The advantages of playing offense and defense when buying your own name
Hamlet asked, "To be or not to be?" Advertisers have to ponder "To bid or not to bid?" - on their own name. And it is the question brand managers have the most trouble answering. Sometimes bidding on your own name is a smart idea, other times it just does not make sense. The answer must be considered in the context of many, often unrelated, factors.
First, determine how much space you already own on the page. The main component of a Search Engine Result Page (SERP) is the natural search rankings. The paid ads comprise a fraction of the page, albeit the profitable one. The natural (organic) results comprise the majority of the page. The rankings are theoretically presented in order of relevance. Importantly, a Web site can have multiple site links listed. Not only can example.com be listed, but so can example.com/faq or example.com/coupon. Each site link allows a brand to own more space on the page. Like retail shelf space, the more you own the less your competition can. If your brand has numerous site links listed, and there is little competitive presence, I would not bother bidding on your own name. In that case you are just competing with yourself.
Be warned: The lack of competitive presence is an increasingly rare occurrence. Today, even the least common names have at least one bidder. Large e-commerce Web sites like eBay or Amazon bid a few cents for those words. If they can sell your product, they will bid on your product's name. This may not be a bad thing - especially if your Web site does not support e-commerce. Since the consumer was already looking for you, you have not lost a sale. On the other hand, redirected traffic hampers your ability to achieve other less tangible objectives (provide more information, introduce brand extensions). Clearly this is a mixed blessing.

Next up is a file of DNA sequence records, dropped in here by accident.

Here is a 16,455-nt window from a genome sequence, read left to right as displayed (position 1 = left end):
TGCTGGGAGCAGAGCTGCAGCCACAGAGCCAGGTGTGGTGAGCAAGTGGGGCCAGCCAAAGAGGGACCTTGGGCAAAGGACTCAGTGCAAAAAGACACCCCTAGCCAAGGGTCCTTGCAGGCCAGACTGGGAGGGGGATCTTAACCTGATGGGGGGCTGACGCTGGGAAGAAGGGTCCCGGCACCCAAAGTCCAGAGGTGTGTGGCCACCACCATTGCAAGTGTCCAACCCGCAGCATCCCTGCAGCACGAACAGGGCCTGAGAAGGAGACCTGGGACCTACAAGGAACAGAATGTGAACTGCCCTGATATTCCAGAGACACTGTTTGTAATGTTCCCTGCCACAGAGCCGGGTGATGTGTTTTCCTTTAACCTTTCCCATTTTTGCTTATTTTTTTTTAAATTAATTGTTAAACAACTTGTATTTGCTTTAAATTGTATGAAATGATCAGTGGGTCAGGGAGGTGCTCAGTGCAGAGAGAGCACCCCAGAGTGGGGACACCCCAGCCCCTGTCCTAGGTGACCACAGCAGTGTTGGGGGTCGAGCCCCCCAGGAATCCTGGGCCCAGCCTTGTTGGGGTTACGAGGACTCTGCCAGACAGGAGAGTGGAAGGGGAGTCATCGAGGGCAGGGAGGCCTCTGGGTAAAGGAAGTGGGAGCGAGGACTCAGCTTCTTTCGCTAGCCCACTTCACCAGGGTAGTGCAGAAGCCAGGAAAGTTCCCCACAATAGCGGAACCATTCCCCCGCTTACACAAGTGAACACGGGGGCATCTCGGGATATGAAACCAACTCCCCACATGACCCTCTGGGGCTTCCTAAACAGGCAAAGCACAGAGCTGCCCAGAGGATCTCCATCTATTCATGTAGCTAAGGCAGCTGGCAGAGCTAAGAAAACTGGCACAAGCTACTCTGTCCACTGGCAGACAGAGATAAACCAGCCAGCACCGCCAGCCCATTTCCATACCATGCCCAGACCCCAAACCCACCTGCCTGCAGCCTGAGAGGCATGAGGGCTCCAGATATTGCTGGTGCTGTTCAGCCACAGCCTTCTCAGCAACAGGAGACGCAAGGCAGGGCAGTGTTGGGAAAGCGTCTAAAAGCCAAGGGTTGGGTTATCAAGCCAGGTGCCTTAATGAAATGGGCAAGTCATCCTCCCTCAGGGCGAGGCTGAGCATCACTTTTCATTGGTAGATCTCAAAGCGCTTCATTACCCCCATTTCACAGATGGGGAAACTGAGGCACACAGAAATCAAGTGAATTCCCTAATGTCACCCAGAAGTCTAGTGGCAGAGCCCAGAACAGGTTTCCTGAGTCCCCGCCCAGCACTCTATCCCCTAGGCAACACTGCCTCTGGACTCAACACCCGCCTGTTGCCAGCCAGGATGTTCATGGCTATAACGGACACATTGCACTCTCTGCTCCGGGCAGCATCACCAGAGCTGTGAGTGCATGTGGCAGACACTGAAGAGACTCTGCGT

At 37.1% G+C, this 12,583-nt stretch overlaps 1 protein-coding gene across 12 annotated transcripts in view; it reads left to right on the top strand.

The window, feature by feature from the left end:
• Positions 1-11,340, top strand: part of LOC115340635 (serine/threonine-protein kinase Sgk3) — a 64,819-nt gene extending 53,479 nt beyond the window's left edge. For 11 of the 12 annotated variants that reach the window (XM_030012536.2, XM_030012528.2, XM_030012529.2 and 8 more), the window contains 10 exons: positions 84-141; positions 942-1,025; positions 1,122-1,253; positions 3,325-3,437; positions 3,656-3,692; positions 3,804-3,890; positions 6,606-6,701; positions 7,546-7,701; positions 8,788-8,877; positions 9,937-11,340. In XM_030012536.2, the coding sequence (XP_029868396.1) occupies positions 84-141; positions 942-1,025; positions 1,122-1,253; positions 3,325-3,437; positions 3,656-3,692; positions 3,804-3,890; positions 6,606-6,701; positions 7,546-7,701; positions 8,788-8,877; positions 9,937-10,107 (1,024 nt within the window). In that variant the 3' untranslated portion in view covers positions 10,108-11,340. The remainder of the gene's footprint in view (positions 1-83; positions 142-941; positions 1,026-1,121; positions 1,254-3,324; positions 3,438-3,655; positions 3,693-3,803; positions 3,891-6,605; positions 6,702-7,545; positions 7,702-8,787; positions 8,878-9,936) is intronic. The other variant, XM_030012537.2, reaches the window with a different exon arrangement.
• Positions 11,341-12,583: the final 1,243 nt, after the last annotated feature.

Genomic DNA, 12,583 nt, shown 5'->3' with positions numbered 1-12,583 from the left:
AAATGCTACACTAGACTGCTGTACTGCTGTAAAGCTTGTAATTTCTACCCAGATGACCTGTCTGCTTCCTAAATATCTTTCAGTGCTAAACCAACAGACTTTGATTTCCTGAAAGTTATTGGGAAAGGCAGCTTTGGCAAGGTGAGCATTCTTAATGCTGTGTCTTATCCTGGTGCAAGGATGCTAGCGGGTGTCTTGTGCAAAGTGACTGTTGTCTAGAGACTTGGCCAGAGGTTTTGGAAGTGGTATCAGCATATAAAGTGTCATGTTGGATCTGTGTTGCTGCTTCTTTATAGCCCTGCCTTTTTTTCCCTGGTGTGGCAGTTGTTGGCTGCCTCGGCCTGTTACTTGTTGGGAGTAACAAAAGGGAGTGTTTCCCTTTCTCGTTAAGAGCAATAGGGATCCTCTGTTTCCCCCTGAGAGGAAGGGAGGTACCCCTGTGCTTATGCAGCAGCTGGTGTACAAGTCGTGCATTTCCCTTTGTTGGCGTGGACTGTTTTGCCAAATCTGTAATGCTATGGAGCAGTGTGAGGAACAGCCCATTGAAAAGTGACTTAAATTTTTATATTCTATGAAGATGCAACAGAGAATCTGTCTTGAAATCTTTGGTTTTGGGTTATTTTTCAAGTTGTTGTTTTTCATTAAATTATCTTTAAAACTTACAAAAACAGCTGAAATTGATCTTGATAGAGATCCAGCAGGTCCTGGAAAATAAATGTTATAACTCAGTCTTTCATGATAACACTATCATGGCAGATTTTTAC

While e-commerce sites may be your frenemies, competitive brands are the real enemies. If other brands are bidding on your product's name, the urge to bid dramatically increases. Now, bidding on your brand's name is both offensive and defensive. Coupled with the top organic position, a paid ad can push a competitor below the fold. Most consumers never scroll past the top ads. I estimate click volume falls by 25 percent for each downward position. Still, increased competition usually means an increase in click prices. It is possible that your competitors are simply trying to distract your budget. If you are spending money on your own name that is less you have to spend on their name. The best defense is a good offense. Regardless of their intent, bid prices will increase. Consider the increased costs as you make your decision. Balance your goal cpa with your brand objectives. If your competition can divert potential customers at a relatively low cost, then enter the fray.
Factoring e-commerce into the equation further complicates the decision. Sites that include an e-store can afford to spend more per click because they can trace an immediate ROI. Generally speaking, if you can't monetize increased CPCs don't try to compete. However, corporate priorities often run counter to this suggestion; CEOs often want to own the first ad position regardless of price. If management can be dissuaded, this presents an opportunity to invest more in organic search. Given my druthers, I would prefer the top few organic positions to the first paid spot.
Most brands never make a proactive plan. Instead, like Hamlet, they simply muddle through, reacting to external events. In the end, it is always a safe bet to bid on your own name, but it may not be the most economical.